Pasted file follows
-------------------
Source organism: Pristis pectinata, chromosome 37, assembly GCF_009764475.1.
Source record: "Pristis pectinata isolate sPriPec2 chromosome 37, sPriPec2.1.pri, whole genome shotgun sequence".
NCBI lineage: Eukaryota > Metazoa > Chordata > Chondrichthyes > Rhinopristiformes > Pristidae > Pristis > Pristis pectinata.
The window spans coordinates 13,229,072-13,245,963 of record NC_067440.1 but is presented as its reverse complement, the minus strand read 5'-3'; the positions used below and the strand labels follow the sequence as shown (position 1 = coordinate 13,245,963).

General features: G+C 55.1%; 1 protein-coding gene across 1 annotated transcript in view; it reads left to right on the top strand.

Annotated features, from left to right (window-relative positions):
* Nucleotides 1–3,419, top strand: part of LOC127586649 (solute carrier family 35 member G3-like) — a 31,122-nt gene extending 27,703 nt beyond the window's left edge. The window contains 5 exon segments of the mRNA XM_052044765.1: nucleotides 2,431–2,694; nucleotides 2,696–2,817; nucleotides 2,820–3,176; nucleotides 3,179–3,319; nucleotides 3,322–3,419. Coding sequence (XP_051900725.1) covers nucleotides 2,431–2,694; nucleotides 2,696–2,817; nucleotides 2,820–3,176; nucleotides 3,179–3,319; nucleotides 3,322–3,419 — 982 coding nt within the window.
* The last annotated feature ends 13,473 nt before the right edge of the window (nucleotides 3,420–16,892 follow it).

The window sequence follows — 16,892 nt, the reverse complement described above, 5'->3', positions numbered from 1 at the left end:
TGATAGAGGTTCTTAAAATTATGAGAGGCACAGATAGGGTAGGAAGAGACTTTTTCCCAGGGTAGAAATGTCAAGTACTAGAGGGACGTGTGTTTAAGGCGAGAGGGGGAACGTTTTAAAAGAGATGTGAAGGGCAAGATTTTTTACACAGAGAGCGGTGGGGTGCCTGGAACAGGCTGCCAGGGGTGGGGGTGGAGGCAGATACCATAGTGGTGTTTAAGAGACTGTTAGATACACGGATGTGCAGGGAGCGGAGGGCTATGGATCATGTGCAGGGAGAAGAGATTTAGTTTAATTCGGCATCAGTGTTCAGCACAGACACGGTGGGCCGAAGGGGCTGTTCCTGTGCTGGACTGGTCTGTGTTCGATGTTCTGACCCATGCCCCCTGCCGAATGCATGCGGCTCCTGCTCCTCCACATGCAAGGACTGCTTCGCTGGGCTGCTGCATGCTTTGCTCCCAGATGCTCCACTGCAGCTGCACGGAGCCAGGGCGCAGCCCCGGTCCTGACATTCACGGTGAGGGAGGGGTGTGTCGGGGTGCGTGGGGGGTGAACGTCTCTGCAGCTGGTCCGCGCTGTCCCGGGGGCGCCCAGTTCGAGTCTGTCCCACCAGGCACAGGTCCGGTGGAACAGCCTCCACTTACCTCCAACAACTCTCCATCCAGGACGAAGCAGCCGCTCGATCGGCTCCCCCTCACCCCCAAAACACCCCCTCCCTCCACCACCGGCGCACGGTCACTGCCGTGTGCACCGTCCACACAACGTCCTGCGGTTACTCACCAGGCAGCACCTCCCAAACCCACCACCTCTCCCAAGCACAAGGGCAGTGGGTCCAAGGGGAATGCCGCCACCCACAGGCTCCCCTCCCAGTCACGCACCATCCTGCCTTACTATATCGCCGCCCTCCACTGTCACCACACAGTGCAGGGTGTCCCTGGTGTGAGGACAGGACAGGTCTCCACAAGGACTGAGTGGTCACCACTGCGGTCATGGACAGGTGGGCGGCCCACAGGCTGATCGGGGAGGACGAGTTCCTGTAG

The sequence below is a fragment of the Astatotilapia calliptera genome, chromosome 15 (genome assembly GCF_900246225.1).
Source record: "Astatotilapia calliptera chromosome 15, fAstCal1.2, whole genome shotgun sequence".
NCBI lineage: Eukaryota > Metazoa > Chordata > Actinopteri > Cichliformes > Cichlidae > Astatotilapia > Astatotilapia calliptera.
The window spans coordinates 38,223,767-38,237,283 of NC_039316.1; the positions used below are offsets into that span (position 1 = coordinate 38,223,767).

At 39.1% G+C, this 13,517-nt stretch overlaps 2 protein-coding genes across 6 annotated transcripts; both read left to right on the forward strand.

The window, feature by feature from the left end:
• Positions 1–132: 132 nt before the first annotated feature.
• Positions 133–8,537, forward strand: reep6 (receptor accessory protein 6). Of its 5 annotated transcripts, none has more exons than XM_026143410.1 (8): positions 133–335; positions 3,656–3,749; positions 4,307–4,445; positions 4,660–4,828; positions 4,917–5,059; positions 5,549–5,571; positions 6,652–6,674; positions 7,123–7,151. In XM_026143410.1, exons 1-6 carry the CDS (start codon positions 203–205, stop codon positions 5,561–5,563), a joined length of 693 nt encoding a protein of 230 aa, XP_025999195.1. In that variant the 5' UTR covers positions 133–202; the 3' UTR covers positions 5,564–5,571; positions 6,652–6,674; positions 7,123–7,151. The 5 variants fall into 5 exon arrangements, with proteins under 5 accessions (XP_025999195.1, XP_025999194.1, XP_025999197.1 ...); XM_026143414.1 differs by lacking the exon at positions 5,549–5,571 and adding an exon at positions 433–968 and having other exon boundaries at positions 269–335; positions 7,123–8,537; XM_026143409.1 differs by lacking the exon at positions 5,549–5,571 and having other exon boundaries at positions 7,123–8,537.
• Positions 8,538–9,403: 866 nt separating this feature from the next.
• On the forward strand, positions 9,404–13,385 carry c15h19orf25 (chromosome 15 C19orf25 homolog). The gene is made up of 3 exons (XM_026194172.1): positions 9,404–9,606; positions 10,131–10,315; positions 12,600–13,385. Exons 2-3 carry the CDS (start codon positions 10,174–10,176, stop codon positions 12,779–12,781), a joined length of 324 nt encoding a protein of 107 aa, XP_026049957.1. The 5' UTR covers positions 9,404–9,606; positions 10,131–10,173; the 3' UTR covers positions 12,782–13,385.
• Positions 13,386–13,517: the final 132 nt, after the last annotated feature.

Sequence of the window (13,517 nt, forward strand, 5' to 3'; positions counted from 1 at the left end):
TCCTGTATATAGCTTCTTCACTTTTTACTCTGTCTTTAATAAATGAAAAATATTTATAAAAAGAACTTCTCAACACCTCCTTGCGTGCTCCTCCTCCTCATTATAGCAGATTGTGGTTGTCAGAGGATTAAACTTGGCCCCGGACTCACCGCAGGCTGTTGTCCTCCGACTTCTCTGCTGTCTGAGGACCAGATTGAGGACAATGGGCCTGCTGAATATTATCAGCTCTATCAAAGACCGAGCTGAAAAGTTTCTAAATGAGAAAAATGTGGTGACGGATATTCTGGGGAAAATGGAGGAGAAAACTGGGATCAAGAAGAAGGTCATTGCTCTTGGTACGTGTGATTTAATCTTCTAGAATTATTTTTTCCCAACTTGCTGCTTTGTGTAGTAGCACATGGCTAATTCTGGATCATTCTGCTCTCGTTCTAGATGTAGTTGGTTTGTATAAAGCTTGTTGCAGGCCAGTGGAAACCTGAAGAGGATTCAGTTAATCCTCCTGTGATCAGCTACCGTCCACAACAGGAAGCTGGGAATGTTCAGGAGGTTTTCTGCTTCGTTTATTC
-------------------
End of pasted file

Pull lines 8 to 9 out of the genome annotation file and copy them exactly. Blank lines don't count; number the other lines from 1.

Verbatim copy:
* The last annotated feature ends 13,473 nt before the right edge of the window (nucleotides 3,420–16,892 follow it).

The window sequence follows — 16,892 nt, the reverse complement described above, 5'->3', positions numbered from 1 at the left end: